My knowledge of geography is improving greatly, but Alabama will always come to mind first as the band who sang that song about being in a hurry and not knowing why. I've been listening to it a lot (mostly in my head, given my low tolerance level for country music) over these last few days as I mull through my problem writing my November Novel. Really, it all comes down to the fact that I rush and rush until writing's no fun.
- I know you have to train your way into shape for a marathon when running. I failed to recognize the same idea when writing. Having not had the luxury of time to do creative, personal writing, for years, I thought Nanowrimo would be an excellent way to kick my butt into gear. Going from 0 to 50,000 words in 30 days would only prove how out of writing shape I am.
- My plan was to let November kick me into shape in a hard core, boot camp writing work out. Other than outlining the plot, I did no research, no intense planning. As a result, I didn't have a single name picked out. I hadn't done an ounce of research, despite the fact that I quickly realized how much research should have been done.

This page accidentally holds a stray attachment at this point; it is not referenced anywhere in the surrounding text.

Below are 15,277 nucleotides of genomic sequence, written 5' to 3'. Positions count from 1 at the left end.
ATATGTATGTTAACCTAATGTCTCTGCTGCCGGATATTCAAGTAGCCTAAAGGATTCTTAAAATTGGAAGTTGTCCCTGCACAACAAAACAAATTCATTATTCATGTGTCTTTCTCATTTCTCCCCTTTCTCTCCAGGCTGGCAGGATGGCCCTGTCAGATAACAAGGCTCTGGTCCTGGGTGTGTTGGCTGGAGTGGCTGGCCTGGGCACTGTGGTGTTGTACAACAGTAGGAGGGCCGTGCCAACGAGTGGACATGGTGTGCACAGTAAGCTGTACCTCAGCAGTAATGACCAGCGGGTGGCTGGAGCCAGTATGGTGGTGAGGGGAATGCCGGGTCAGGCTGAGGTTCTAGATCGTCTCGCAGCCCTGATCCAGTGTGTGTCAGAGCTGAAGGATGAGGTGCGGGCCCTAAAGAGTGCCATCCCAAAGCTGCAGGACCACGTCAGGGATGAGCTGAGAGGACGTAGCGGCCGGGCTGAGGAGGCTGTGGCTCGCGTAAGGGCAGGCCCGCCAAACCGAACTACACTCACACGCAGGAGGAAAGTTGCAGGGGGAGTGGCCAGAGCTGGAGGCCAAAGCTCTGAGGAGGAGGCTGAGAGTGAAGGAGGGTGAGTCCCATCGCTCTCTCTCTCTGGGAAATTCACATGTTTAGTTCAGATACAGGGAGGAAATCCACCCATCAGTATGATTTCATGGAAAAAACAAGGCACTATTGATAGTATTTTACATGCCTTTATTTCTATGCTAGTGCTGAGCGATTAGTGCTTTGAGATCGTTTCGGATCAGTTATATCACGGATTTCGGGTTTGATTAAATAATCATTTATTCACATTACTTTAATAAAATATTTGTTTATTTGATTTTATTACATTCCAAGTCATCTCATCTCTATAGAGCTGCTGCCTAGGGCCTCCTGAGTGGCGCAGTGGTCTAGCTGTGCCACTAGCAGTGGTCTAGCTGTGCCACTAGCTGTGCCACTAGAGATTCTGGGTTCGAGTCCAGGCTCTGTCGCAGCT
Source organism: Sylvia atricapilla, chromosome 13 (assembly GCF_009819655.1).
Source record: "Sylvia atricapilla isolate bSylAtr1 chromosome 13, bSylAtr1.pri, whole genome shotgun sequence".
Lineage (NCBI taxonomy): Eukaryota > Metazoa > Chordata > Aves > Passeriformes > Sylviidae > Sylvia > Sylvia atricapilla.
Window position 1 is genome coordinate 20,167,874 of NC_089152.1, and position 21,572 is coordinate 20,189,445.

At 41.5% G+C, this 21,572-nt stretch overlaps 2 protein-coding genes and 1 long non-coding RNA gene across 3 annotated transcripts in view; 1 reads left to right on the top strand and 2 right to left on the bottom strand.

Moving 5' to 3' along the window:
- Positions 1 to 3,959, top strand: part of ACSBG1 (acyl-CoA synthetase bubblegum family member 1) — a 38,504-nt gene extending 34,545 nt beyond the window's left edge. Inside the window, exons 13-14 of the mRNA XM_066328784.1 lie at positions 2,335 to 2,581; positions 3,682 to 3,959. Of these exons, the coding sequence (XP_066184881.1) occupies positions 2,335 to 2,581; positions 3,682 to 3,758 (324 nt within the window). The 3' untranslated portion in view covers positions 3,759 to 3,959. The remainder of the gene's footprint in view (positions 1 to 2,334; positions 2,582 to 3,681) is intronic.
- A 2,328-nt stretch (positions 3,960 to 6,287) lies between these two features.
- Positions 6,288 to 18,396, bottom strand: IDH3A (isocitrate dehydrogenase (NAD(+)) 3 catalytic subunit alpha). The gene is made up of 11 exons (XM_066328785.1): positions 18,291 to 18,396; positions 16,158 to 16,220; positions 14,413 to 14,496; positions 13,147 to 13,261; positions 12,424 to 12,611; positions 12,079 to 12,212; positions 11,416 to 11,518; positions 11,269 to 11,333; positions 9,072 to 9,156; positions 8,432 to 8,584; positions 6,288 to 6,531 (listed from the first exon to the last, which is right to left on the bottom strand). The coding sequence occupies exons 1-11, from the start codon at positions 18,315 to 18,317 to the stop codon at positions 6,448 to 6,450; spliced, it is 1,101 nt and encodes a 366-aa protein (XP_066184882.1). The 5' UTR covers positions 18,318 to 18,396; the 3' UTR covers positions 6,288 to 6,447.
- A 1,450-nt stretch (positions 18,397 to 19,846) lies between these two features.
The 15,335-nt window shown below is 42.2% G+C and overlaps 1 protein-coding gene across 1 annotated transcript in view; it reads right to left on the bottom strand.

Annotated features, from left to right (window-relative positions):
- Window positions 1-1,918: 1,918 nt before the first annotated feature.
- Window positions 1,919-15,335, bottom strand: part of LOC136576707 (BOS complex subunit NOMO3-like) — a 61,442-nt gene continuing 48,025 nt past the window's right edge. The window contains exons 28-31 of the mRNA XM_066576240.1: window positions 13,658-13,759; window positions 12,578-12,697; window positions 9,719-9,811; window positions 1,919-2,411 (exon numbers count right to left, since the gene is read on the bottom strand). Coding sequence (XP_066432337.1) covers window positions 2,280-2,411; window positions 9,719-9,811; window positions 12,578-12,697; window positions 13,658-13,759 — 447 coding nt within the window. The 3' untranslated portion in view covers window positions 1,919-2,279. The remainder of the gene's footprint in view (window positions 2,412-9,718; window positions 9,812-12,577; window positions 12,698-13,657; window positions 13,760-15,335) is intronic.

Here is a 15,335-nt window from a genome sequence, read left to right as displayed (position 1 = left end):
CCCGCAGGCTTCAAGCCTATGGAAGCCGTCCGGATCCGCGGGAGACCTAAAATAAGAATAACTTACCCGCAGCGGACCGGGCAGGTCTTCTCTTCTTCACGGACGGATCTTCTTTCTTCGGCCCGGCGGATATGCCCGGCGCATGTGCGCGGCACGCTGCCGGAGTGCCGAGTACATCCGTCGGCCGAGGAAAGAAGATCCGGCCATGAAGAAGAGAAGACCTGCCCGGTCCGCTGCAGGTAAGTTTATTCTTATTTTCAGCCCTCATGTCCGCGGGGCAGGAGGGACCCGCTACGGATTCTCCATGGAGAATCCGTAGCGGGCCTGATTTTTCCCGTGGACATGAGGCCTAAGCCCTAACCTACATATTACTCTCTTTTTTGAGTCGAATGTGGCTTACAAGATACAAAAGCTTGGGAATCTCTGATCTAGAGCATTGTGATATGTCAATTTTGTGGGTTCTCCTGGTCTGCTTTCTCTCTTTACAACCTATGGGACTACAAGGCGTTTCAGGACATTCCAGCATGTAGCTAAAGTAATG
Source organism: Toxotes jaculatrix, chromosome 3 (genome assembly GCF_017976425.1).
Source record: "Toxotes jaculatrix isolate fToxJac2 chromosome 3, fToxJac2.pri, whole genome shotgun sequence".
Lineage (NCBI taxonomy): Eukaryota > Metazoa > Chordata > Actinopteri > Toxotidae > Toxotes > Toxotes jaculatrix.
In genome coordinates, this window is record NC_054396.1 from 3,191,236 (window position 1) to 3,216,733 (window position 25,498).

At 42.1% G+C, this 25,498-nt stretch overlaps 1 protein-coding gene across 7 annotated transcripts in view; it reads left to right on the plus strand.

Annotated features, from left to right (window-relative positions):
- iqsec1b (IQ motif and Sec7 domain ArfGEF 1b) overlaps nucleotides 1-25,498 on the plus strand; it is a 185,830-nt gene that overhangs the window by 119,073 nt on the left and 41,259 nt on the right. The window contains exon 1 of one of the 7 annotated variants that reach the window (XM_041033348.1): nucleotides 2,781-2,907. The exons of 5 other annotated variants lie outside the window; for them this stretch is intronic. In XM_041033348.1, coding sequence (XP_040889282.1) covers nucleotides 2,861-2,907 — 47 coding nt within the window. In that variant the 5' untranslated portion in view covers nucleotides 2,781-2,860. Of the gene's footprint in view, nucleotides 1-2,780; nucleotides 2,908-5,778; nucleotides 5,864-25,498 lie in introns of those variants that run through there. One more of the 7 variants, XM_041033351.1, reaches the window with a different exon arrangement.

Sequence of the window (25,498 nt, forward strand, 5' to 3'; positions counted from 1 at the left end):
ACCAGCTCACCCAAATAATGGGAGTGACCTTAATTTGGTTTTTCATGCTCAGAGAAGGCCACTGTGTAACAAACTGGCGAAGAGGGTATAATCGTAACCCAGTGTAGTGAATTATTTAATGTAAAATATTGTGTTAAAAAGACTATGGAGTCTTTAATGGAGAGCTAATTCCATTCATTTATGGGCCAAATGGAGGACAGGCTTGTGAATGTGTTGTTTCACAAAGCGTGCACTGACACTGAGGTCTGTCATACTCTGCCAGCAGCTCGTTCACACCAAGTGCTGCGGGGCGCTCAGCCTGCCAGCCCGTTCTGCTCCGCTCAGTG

- I thought I was aware of how I should pace myself - 1500 to 2000 words a day. However, the last creative writing I did was playwriting. Prior to that, it was short fiction. The longest piece I had written was a screenplay during the Christmas break of Grade 12. I flew quickly through it, basing it on the exploits of my friends. To try to write my first novel during a competition didn't account for the fact that while I may have been able to pace my words, but that I also had to pace the plot line.
- I didn't have a back-up plan. I found myself hating my protagonist in the first chapter. The nature of NaNoWriMo focuses more quantity than quality, so re-writes and revisions should be kept to the minimum. I couldn't come up with an idea to restructure to add some more compassion but I also didn't have the time or desire to do so.